But the Olympic Games contain more meanings than we might think. By sending the best athletes to represent the city to compete with the representatives of other cities. The Olympics are the place for city-states to metaphor their wars in a less violent and more regulated way. During the three months of the Olympics, all the city-states pledged to an armistice (Olympic Truce) and faithfully complied it. It is easy to see that the Olympic Games are both a metaphor for war and a place to express the desire for peace, when all wars can be reduced to a sports competition, winning or losing often does not take lives, but the respect and glory for the winners are all real and recognized. It is all the more conspicuous when we learn that the prize for the victor is an olive crown, and the olive branch is a symbol of peace in Greece.

On one hand, a metaphor for war, on the other hand, athletes are the crystallization of training efforts and represent the country to compete, so it is not difficult to understand that sport is often associated with nationalism. When they win a sports match, nationalists rejoice as if their whole nation wins. However, the core elements of the game as we presented in part one do not imply nationalism in it, which means that nationalism is not a core of the game, and if it’s not a core, people will easily go over the game’s limit if they’re overly concerned with nationalism.

The history of a number of sports shows that extreme nationalism is not only against the core of the game, but also against the desire for peace that the organizers of the first sports event once hoped for. Instead of reducing war to a sport, i.e. reducing life to a game, nationalist extremists intentionally reverse the above action, i.e. drag life into the game to pollute them.

A typical example can be mentioned in 1972, during the tense period of the Cold War, Soviet player Boris Spassky played against American player Robert Fischer to compete for the world chess championship. That fight was so adulterated by life that when Spassky lost to Fischer, a wave of outrage arose accusing Spassky of match-fixing and these threats went to such an extent that Spassky later had to move to France. In the end history shows that these accusations are baseless and merely the product of extreme nationalism. Fischer’s life was not better, a few years later he was bored with the toxicity of life, he abandoned chess altogether and retired to hide from the public’s eyes, but quitting competitive chess does not mean giving up chess, he still loves and plays this game well. So much so that in 1992 he won a rematch with Spassky, even though Spassky had attended chess tournaments all these years. This example shows us that extreme nationalism doesn’t serve the game and player development at all.

The next example shows that extreme nationalism in sport does not serve peace. These are the racist and religious discrimination acts that Vietnamese football fans throw at the referee after a losing match, or the act of gloating over the death of the opposite team’s coach father. In the 2002 World Cup semi-finals, the Koreans cursed Germany’s goalkeepers and strikers by stitching their pictures into funeral photos, all because they were opponents in a game.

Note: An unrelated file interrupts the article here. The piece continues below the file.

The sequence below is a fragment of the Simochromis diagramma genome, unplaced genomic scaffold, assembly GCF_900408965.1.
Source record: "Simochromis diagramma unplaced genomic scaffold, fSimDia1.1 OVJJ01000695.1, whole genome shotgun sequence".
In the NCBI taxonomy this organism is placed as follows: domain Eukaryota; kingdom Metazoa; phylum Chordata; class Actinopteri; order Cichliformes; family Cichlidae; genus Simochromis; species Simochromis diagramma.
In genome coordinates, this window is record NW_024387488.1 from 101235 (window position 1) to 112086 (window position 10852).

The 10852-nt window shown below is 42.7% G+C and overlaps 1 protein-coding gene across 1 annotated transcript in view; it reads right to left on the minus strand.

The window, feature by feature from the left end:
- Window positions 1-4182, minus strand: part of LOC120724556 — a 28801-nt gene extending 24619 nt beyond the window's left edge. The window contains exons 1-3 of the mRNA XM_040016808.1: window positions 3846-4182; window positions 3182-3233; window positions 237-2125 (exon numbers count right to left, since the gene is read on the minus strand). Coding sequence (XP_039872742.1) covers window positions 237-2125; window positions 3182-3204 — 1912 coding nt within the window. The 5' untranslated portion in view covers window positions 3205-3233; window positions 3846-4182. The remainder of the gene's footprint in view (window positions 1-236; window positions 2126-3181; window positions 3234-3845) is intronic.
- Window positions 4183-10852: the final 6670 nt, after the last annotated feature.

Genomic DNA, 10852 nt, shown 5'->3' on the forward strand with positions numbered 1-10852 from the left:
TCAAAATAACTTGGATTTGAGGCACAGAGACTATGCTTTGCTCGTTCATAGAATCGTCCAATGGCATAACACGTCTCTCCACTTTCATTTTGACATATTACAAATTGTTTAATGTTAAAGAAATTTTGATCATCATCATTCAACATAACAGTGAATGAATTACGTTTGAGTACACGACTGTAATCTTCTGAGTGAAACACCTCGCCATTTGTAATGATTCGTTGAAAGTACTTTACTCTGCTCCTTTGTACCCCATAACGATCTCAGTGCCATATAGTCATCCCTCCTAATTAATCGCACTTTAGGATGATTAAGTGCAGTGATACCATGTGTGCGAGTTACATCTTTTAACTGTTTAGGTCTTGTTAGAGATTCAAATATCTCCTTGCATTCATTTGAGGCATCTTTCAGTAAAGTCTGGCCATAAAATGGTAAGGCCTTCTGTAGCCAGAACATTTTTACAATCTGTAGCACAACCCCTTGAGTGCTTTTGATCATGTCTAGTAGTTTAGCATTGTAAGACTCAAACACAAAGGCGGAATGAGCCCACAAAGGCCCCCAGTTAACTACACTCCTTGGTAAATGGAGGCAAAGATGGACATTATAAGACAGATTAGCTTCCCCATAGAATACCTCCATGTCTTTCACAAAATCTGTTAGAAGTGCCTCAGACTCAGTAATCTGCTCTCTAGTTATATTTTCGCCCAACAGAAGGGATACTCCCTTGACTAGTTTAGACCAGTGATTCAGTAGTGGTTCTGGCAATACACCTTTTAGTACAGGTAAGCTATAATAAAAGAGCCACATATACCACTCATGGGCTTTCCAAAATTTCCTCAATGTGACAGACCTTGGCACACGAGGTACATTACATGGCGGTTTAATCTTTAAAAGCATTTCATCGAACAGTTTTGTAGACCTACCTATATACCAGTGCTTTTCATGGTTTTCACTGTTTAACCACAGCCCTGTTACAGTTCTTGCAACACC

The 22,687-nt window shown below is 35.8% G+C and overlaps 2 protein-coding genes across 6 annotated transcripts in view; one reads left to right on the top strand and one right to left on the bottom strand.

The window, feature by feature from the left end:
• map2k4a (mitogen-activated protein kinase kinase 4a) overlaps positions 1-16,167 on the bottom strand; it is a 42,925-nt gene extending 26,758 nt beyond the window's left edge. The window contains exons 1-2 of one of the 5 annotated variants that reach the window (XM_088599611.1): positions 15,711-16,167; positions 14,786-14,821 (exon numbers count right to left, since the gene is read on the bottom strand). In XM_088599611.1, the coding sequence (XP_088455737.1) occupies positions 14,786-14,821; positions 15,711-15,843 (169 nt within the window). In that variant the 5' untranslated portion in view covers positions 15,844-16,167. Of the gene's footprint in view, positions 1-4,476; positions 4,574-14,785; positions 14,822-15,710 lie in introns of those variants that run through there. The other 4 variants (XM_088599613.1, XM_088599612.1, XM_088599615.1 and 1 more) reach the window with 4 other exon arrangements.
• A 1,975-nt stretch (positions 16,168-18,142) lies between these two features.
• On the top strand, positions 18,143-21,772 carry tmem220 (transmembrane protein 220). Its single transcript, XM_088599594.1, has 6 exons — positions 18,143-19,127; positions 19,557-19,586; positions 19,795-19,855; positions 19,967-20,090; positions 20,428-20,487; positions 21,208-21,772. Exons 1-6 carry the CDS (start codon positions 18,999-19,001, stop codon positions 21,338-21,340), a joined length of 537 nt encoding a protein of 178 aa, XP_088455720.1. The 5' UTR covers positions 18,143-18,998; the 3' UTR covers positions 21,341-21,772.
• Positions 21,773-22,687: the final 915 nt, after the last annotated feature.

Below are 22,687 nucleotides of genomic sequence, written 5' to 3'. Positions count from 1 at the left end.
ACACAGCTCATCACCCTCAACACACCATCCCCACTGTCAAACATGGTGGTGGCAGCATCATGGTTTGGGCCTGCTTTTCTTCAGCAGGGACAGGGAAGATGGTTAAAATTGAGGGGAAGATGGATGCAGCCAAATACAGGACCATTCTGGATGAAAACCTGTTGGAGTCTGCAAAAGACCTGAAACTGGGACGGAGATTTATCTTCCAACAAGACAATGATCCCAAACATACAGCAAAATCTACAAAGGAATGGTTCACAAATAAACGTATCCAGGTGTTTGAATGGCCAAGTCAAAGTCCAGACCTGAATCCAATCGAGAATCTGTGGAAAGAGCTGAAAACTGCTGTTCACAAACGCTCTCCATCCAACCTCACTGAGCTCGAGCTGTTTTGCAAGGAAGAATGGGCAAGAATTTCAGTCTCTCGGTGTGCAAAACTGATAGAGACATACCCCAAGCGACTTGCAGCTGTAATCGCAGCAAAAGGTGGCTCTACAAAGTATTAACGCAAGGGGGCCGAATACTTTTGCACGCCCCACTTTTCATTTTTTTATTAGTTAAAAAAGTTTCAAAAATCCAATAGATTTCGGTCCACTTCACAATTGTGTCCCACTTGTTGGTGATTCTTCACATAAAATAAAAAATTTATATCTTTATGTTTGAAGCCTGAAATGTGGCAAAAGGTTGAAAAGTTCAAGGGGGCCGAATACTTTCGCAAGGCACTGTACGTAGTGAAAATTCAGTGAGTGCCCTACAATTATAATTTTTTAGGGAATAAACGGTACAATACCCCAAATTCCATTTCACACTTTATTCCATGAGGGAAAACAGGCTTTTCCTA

By dragging life into the game, extreme nationalism creates a mentality to win by all means, statements like “Losing the game but winning the hearts of fans” are signs of dragging life into the game as a reason to claim some victory, even if it’s irrelevant. But “win by all means” is a misnomer at the core of the game, because the ways to win in a game are limited to the rules of the game, only in life, or specifically in war, there is “win by all means”, all means, that is, including the most cruel and dangerous means.

Finally, as Huizinga observes that play is older than culture, and that it is so deeply rooted in humanity that we deserve a new name, homo ludens, so that the game is adulterated by life and human malice is inevitable. And it is also inevitable that the game can never be simply a game, but it will always be used as a tool for something else. This article is not meant to fulfill that utopian ideal, but to point out what is the core of the game, and when people are not aiming for that core they should understand that they are not serving the game, they are promoting something else, admiring something else, giving love to something else, not the game, especially not the game.



[1] Huizinga, Johan. Homo Ludens. Barcelona Altaya, 1997.

[2] L. Wang, “‘The Four Arts’ : a prototype interactive game for engaging and interacting with Chinese culture using touch screen interfaces : an exegesis to be presented in partial fulfilment of the requirements for the degree of Masters of Design in Visual Communication Design, at Massey University, Albany, New Zealand,”, 2011, doi:

[3] “Aristocratic Education in Europe |,”, 2013. (accessed Jun. 23, 2021).

[4] Shenk, David. The Immortal Game : A History of Chess : Or How 32 Carved Pieces on a Board Illuminated Our Understanding of War, Art, Science, and the Human Brain. London, Souvenir, 2008.

[5] Caillois, Roger. Man, Play and Games. Urbana, Ill., University Of Illinois Press ; Wantage, 2001, p. 82.

[6] Caillois, Roger. Man, Play and Games. Urbana, Ill., University Of Illinois Press ; Wantage, 2001, p. 59.

[7] Caillois, Roger. Man, Play and Games. Urbana, Ill., University Of Illinois Press ; Wantage, 2001, p. 60.

[8] R. A. Mar, Maja Djikic, and K. Oatley, “Effects of Reading on Knowledge, Social Abilities, and Selfhood Theory and Empirical Studies,” ResearchGate, 2008. (accessed Jun. 23, 2021).

R. A. Mar, K. Oatley, and J. B. Peterson, “Exploring the link between reading fiction and empathy: Ruling out individual differences and examining…,” ResearchGate, Dec. 31, 2009. (accessed Jun. 23, 2021).

Further reading:

Huizinga, Johan. Homo Ludens. Barcelona Altaya, 1997.

Caillois, Roger. Man, Play and Games. Urbana, Ill., University Of Illinois Press ; Wantage, 2001.